You have a VA loan and know that you can refinance easily with the VA streamline refinance. Should you do it just because you have the right to do so?
It’s probably not the best idea. You should refinance only if it makes sense. So how do you know if it actually makes sense to do so? It comes down to the monthly savings and the overall cost of the loan.
In the mortgage industry, they call it the break-even point. This is the point that you pay the closing costs off and start realizing the monthly savings. For example, if between the loan costs and the savings you reap it takes you 10 years to hit your break-even point, it probably doesn’t make sense. If, however, you are able to break-even after just a couple of years, it may work in your favor.
Keep reading to learn how to calculate your break-even point.
Determining the Break-Even Point
In order to determine your break-even point, you must determine how much money you’ll save each month. Let’s say the new, lower interest rate could save you $100 per month. That sounds like a great deal, but don’t jump on it just yet. Instead, you need to compare it to the closing costs or the amount it costs you to take out the loan.
The VA streamline refinance has similar closing costs to any other loan. Let’s assume in this case that the closing costs will be $5,000. You would then determine your break-even point as follows:
$5,000/$100 = 50 months
In other words, it would take you 50 months of making the lower mortgage payments before you would realize the savings. Yes, you would pay $100 less per month, but it would cost you that extra $5,000 up front to get that lower payment.
Does Your Break Even Point Make Sense?
The next thing you have to think about is if the break-even point even makes sense. In our above example, you would need to be in the home for 50 months just to break even. Now, what if you move away after 60 months? You only realized savings for 10 months. Was it really worth paying that $5,000 upfront?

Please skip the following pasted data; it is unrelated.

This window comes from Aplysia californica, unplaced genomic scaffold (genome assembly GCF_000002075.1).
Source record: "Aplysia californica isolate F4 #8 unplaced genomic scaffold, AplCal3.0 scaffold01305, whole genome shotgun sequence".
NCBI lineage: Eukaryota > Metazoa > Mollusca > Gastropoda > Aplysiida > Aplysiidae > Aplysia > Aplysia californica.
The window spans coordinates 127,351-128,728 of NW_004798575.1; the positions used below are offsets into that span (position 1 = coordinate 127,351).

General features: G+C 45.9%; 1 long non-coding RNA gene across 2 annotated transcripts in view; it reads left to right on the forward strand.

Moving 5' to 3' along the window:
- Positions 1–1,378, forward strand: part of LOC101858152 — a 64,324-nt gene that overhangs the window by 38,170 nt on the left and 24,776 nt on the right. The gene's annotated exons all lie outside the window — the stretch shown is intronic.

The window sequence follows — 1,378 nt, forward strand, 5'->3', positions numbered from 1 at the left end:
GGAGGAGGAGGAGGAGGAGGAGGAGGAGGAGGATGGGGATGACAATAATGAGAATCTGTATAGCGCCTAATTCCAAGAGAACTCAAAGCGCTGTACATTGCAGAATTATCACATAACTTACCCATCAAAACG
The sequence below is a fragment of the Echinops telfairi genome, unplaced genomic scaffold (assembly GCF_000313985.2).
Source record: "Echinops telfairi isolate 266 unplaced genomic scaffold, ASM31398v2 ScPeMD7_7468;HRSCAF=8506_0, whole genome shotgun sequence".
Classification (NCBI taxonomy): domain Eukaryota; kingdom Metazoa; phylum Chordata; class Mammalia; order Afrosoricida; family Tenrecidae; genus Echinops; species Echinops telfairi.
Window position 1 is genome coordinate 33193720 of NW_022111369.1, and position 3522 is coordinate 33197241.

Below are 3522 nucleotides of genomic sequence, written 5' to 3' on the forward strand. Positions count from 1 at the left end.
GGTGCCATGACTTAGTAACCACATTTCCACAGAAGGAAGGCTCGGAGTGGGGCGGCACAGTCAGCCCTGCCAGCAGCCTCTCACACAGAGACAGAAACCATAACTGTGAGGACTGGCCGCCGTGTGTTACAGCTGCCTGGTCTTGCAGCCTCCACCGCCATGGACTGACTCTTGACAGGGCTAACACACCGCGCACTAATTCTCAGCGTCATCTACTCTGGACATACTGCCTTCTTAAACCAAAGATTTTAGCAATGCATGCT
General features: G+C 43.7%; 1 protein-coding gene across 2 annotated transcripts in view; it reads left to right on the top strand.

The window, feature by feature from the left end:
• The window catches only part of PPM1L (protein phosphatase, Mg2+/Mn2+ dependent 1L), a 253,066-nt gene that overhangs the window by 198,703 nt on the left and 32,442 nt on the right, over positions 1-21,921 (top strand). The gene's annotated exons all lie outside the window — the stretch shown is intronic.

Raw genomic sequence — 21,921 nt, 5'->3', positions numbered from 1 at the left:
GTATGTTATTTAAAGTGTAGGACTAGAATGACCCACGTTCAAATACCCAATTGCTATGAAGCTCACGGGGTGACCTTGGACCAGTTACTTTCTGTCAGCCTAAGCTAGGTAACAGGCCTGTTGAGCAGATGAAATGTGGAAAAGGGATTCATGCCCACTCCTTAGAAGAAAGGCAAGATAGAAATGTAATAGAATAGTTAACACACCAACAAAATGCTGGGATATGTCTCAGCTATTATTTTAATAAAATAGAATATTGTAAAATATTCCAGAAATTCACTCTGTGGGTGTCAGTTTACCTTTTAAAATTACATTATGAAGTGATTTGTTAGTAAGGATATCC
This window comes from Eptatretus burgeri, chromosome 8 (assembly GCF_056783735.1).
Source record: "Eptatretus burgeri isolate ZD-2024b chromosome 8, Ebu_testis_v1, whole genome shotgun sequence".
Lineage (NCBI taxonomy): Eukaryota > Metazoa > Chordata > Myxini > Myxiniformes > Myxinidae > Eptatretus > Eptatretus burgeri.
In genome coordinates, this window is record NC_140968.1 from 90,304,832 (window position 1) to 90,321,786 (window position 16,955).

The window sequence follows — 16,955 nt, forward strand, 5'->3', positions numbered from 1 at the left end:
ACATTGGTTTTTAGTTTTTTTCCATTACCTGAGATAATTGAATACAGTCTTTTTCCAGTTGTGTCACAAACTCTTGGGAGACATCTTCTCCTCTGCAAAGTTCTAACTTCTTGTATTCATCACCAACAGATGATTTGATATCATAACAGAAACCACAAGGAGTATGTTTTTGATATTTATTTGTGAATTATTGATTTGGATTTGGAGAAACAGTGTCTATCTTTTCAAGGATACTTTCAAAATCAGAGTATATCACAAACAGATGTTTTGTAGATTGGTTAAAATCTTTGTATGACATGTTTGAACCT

This part of the decision is a personal decision. You have to figure out what seems right for you. If you know that you’ll stay in the home for the long-term, it could absolutely make sense. If, however, you know that you will move relatively soon, it may not be in your best interest to pay those closing costs. You would probably pay less in extra interest by keeping the higher interest rate and not refinancing.
Refinancing Into a Lower Term With the VA Streamline Loan
The VA streamline loan does offer the ability to refinance into a shorter term. In this case, you cannot use the break-even point. You would instead, have to first determine if you can afford the higher payment. Let’s say you refinance from a 30-year loan to a 15-year loan. You just cut the term in half, which means you have half of the time to pay it off.
Where you save when lowering the term is in the interest. In this case, you’d have to figure out the total interest you’d pay over the life of the loan. You can tell the total interest on your current loan by looking at your amortization table in your loan closing documents. When you secure the quote for the shorter term with the VA streamline refinance, ask about the total cost of interest. You can then compare the difference to see if it’s worth it.
If you don’t save money on the VA streamline refinance either monthly or in interest over the life of the loan, it might not make sense. Make sure to take the time to determine your break-even period to see if it’s something that makes sense for you. If the break-even point is too long or just doesn’t seem feasible, you may be better off leaving your loan as is. Remember, you can always make extra payments on your current VA loan to get the principal paid down faster which sometimes is the better option than refinancing.